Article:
Local ranchers talk about Proposition 1, and its potential effects on the agricultural industry
TYLER, Texas (KLTV) - Texans are getting the chance to vote on several constitutional amendments this November, including Proposition 1, known as “Right to Farm”.
Proposition 1 would make it a constitutional right for Texans to farm, ranch, produce timber, or manage wildlife on their own property.
Texas has had a “Right to Farm” law since 1981, but it hasn’t been updated since then. According to Smith County Farm Bureau President, Kacy Mitchell’s, as cities grow and more people move to rural areas, things like city zoning and regulations from government can put a strain on existing operations.
“Because at some point, every time you impose city regulation or state regulations, it comes at a cost. And typically, that cost is passed down all the way to the producer or operator”, says Mitchell.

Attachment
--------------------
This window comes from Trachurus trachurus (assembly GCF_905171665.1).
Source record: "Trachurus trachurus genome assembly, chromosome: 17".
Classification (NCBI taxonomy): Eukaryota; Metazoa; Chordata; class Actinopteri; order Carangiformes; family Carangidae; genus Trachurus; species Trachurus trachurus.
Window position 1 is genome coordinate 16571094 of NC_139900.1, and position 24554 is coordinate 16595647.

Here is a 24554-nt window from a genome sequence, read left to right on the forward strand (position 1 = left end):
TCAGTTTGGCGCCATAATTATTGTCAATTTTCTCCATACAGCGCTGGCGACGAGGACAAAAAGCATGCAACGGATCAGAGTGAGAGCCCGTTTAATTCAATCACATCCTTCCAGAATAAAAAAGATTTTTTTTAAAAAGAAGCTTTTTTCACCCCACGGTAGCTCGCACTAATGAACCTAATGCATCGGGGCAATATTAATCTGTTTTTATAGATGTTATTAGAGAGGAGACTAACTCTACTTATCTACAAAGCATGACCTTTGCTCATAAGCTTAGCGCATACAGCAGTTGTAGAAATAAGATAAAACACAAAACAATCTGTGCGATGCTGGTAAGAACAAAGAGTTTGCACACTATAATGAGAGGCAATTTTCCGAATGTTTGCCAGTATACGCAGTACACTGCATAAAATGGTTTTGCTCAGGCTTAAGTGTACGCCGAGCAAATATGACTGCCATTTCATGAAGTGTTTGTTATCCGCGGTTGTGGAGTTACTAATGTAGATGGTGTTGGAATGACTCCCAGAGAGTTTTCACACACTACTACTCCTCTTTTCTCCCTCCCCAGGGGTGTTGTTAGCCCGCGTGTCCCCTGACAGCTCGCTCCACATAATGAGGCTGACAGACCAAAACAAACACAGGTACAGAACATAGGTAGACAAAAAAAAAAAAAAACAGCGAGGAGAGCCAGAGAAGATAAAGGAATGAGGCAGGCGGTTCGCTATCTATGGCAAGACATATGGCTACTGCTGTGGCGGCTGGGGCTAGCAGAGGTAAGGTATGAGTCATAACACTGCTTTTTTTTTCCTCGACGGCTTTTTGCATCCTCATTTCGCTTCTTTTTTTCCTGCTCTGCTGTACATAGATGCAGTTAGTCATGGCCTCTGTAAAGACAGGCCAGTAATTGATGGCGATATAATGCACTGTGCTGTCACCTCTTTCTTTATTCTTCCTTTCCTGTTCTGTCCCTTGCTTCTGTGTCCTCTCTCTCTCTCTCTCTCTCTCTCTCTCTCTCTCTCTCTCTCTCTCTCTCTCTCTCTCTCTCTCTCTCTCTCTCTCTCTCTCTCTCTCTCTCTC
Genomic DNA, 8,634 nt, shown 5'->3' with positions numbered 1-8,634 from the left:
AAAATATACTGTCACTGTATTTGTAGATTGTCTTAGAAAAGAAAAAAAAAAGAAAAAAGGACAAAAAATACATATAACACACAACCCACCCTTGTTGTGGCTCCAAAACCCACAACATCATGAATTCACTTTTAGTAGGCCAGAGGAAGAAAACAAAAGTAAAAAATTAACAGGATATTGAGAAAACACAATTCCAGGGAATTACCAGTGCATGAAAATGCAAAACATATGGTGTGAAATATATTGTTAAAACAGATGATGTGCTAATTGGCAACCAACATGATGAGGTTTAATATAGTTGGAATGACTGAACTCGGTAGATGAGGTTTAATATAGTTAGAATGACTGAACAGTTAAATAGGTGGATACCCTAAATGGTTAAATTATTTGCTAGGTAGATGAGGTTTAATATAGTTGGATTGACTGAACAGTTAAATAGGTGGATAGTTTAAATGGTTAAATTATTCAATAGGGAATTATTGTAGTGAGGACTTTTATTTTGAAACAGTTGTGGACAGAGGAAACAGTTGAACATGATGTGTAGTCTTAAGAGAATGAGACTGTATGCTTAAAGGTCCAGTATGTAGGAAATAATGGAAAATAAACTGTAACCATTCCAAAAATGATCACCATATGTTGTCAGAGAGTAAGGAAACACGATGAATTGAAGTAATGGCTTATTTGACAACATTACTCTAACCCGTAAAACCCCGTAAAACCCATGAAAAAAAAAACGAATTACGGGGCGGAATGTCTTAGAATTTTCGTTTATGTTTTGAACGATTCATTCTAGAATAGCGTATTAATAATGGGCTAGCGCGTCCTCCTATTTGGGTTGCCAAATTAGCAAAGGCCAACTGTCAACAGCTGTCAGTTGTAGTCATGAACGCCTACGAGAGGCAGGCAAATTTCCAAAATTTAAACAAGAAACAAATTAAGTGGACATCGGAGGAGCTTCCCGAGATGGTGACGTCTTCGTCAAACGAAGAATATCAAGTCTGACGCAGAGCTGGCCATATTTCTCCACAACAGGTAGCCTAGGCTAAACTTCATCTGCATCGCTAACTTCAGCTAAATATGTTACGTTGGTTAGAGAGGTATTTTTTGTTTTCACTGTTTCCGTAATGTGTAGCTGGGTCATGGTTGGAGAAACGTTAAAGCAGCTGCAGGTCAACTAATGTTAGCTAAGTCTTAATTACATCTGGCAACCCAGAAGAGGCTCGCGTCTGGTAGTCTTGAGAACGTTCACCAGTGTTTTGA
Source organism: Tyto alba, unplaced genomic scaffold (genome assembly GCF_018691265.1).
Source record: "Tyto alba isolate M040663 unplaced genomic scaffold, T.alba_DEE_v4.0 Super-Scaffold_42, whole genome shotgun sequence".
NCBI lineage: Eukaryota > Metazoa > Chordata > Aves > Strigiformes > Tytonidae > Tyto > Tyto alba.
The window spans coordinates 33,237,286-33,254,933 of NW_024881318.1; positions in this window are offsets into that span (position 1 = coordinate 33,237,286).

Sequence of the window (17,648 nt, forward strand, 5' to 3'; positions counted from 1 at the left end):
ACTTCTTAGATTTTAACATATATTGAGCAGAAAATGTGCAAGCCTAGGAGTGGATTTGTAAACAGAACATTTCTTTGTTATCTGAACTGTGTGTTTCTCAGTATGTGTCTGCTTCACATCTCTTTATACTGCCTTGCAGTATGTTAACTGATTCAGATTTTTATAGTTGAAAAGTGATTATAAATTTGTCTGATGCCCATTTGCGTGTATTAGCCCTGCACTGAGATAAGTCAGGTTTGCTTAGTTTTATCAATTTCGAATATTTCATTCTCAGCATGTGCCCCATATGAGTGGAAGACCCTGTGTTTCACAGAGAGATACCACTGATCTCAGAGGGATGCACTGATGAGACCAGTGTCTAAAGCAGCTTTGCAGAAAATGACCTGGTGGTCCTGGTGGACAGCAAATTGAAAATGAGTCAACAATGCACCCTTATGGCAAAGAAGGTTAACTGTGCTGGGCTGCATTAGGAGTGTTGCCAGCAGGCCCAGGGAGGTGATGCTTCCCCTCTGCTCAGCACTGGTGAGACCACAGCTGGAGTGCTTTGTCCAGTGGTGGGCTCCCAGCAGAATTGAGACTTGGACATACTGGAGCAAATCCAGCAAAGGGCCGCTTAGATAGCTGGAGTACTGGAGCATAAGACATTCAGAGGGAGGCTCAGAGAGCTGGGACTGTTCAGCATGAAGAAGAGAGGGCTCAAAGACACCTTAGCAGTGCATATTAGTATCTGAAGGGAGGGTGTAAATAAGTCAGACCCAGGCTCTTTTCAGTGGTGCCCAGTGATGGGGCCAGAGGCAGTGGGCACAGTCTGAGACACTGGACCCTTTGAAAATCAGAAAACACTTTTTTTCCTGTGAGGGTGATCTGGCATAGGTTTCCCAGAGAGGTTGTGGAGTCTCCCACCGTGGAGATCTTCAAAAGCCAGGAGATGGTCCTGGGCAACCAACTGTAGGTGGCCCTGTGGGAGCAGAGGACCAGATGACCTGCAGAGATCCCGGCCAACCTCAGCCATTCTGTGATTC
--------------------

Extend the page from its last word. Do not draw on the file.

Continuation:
Proposition 1 would raise standards, so that local governments can’t disrupt area farming and ranching practices without clear evidence that they pose a threat to public safety. Something Mitchell says would help smaller farmers and ranchers operate successfully in the long run.
“So that we can continue to raise Texas grown products and feed Texans throughout this state and throughout the United States.”
However, some ranchers say there’s more on the amendment that needs to be considered.
“There is talk in the proposition that is concerning to landowners about the ability of the government to take land for public use”, says rancher J. Scott Herod.
For him, looking at the amendment and what it entails apart from the right to farm is important.
“I’m not saying vote for or against. I’m simply saying there is a lot of research that goes beyond just the words right to farm”, says Herod.
Before voting, both Mitchell and Herod say reaching out to agricultural workers and organizations in your area could help determine the impact Prop 1 would have on them and your community.
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